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exhibitdesign

Making a Model ! Plan and Elevation Drawings

<--- Elevation Drawing of the Columns! ! Designs applied to the elevation 
 drawings for presentation. ---> !

! Designs applied to the elevation 
 drawings for presentation.! ! (colored and merged in photoshop) ---> !

Scott s House!

Ingall s House!

Step 1 : Attach your plan drawing to a sheet of foam core. ! Step 2 : Attach your outer walls. In this case, the elevation drawings were completed. They were mounted to the foam core with spray glue before cutting, The plan drawing tells us where to glue the walls onto the surface.! Step 3 : On your model, right on your walls, mark in a height indicator all the way up the walls, in 1 foot increments- to help you visualize where your horizons are (remember 29 - 63 is the area for close up details).!

Note : 1. Human Scale (a Person) for visualization, 
 2. Elevation Drawings on walls, 
 3. Floor tiles printed out and attached to floor (do this with your designs for the walls) 
 4. Corrugated cardboard for roof tiles, other materials to indicate 3-dimensional elements.! !

Detail shots ! • stairs are 1/2 width of foam core, 
 • door is cardboard with design drawn in
 • elevation drawings are applied to walls, 
 and some 3D elements protrude out. 
 • Fine detailing uses white card stock.!

MAKING AMODEL FROM FOAM CORE!

Using a Mass Model : Theme Park Space Planning: (indicating masses in your spatial design) The model is used very early on in the development of concepts and ideas. It helps put depth to an otherwise two dimensional space. Blocks of foam are cut into simple shapes and basic masses to compose this model.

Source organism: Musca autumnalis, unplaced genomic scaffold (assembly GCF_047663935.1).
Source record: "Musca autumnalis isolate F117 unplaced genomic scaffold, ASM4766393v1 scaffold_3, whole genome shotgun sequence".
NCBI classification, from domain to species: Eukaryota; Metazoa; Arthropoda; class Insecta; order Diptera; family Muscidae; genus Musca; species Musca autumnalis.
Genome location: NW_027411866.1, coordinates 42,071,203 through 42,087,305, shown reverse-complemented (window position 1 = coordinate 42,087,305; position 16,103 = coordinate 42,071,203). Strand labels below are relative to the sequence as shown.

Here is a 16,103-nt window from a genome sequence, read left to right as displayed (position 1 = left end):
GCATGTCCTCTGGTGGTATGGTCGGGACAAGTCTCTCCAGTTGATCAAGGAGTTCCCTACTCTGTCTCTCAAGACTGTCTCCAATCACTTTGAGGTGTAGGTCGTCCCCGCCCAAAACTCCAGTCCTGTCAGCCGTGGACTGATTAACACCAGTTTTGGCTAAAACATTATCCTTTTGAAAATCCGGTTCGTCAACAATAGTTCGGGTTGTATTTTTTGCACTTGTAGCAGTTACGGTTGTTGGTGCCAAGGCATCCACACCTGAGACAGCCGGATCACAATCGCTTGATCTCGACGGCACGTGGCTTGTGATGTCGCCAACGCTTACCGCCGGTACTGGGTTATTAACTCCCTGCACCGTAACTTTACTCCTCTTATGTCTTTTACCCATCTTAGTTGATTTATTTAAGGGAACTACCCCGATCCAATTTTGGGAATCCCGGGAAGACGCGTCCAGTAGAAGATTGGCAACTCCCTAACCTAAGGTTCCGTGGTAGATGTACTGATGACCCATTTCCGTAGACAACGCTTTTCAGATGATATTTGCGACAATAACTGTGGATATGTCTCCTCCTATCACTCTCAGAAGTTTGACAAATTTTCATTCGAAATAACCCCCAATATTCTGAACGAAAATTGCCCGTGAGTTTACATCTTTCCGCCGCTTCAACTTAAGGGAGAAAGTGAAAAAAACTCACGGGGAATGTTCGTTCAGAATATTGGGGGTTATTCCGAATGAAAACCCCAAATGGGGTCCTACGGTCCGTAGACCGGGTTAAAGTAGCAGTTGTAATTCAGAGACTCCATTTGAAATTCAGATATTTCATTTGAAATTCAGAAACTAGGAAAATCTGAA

The important thing to realize about a mass model is that it is a fluid object - nothing stays the same for long as the ideas are developed. Masses get moved, pushed, pulled, mirrored, squeezed and extended. Because of this, little detail is put into these models. Even an empty can of soda can be used as a mass if the scale a shape belongs to your design.

Simple rule: make sure the size and the scale of the objects in the space are accurate. Models are about determining proportion, scale, size, and shape

MAKING AMODEL FROM FOAM CORE!

The key is to get a sense of the space with very little effort. Before you begin, attach your plan drawing to the base of your model using spray glue, to help you plot where your elements will go. The models can be attached with minimal gluing so that your elements can be moved, changed. Two parts be can held together with a single drop of glue, using toothpicks to skewer the foam core together, much like a club sandwich until it dries.

Many times ordinary parts like cardboard, wood rods and wire are used to compose a model like this. (Michael s carries wood rods, etc.) The main material is foam core, but you may use other materials to indicate a change in color or building material (corrugated cardboard, etc.) The materials needed to construct a model are : Sheets of foam core, Elmer's (White) Glue, tooth picks, exacto blades, an architectural scale, and a straight edge for cutting. Glue guns instead of glue are faster.

You can mount your preliminary elevations of structures, 3D elements in your exhibit, etc, to the walls/sides of structures, before cutting out in foam core.

Keep in mind, when constructing your model, to account for the thickness of the foam core you can draw a line along the length of your cut using a piece of foam core on its side. Cut away the foam core to the outer paper laminate. Your two corners should fit like a puzzle.

( tip: always cut on a cutting pad, and replace your blades often )

You can play with the thickness and structure of foamcore By peeling away the outer paper laminate, you expose the inner foam, which can then be sculpted….

( tip: moisten the foam core first )

You can play with the thickness and structure of foamcore By peeling away the outer paper laminate, you expose ….. Or textured (in this case a brick pattern)

You can play with the thickness and structure of foamcore By peeling away the outer paper laminate, you expose the inner foam, which can then be sculpted

( tip: moisten the foam core first )

Sketchup demo : from sketchup for dummies on u-tube!

http://www.youtube.com/watch?v=bwj8Bd4GPYc

And many more……!

Foam core model process :!

http://www.youtube.com/watch?v=Ibz8mHKd_Xk